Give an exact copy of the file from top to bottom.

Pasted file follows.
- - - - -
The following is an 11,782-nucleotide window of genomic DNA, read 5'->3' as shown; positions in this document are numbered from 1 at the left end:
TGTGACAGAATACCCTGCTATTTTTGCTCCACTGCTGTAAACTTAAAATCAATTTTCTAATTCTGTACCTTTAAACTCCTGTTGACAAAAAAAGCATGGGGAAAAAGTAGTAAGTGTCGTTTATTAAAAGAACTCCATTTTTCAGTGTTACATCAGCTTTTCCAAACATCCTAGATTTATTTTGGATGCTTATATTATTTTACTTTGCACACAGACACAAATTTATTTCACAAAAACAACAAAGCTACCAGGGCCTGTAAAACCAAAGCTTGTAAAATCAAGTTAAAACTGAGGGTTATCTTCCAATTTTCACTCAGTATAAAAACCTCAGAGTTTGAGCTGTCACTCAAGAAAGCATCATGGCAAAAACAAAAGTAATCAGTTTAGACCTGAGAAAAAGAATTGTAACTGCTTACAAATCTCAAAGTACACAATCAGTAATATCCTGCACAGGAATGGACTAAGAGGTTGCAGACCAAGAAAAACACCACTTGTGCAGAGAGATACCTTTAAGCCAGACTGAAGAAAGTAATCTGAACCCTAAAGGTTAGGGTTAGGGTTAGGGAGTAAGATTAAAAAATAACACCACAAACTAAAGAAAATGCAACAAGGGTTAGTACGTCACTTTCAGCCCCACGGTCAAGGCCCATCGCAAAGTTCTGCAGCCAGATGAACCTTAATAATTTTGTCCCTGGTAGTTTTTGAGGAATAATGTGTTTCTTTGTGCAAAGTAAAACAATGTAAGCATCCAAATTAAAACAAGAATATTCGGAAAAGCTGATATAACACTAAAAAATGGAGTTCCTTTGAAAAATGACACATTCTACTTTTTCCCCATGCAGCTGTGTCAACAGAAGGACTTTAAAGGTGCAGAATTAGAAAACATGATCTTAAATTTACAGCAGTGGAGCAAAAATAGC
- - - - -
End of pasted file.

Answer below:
The following is an 11,782-nucleotide window of genomic DNA, read 5'->3' as shown; positions in this document are numbered from 1 at the left end:
TGTGACAGAATACCCTGCTATTTTTGCTCCACTGCTGTAAACTTAAAATCAATTTTCTAATTCTGTACCTTTAAACTCCTGTTGACAAAAAAAGCATGGGGAAAAAGTAGTAAGTGTCGTTTATTAAAAGAACTCCATTTTTCAGTGTTACATCAGCTTTTCCAAACATCCTAGATTTATTTTGGATGCTTATATTATTTTACTTTGCACACAGACACAAATTTATTTCACAAAAACAACAAAGCTACCAGGGCCTGTAAAACCAAAGCTTGTAAAATCAAGTTAAAACTGAGGGTTATCTTCCAATTTTCACTCAGTATAAAAACCTCAGAGTTTGAGCTGTCACTCAAGAAAGCATCATGGCAAAAACAAAAGTAATCAGTTTAGACCTGAGAAAAAGAATTGTAACTGCTTACAAATCTCAAAGTACACAATCAGTAATATCCTGCACAGGAATGGACTAAGAGGTTGCAGACCAAGAAAAACACCACTTGTGCAGAGAGATACCTTTAAGCCAGACTGAAGAAAGTAATCTGAACCCTAAAGGTTAGGGTTAGGGTTAGGGAGTAAGATTAAAAAATAACACCACAAACTAAAGAAAATGCAACAAGGGTTAGTACGTCACTTTCAGCCCCACGGTCAAGGCCCATCGCAAAGTTCTGCAGCCAGATGAACCTTAATAATTTTGTCCCTGGTAGTTTTTGAGGAATAATGTGTTTCTTTGTGCAAAGTAAAACAATGTAAGCATCCAAATTAAAACAAGAATATTCGGAAAAGCTGATATAACACTAAAAAATGGAGTTCCTTTGAAAAATGACACATTCTACTTTTTCCCCATGCAGCTGTGTCAACAGAAGGACTTTAAAGGTGCAGAATTAGAAAACATGATCTTAAATTTACAGCAGTGGAGCAAAAATAGC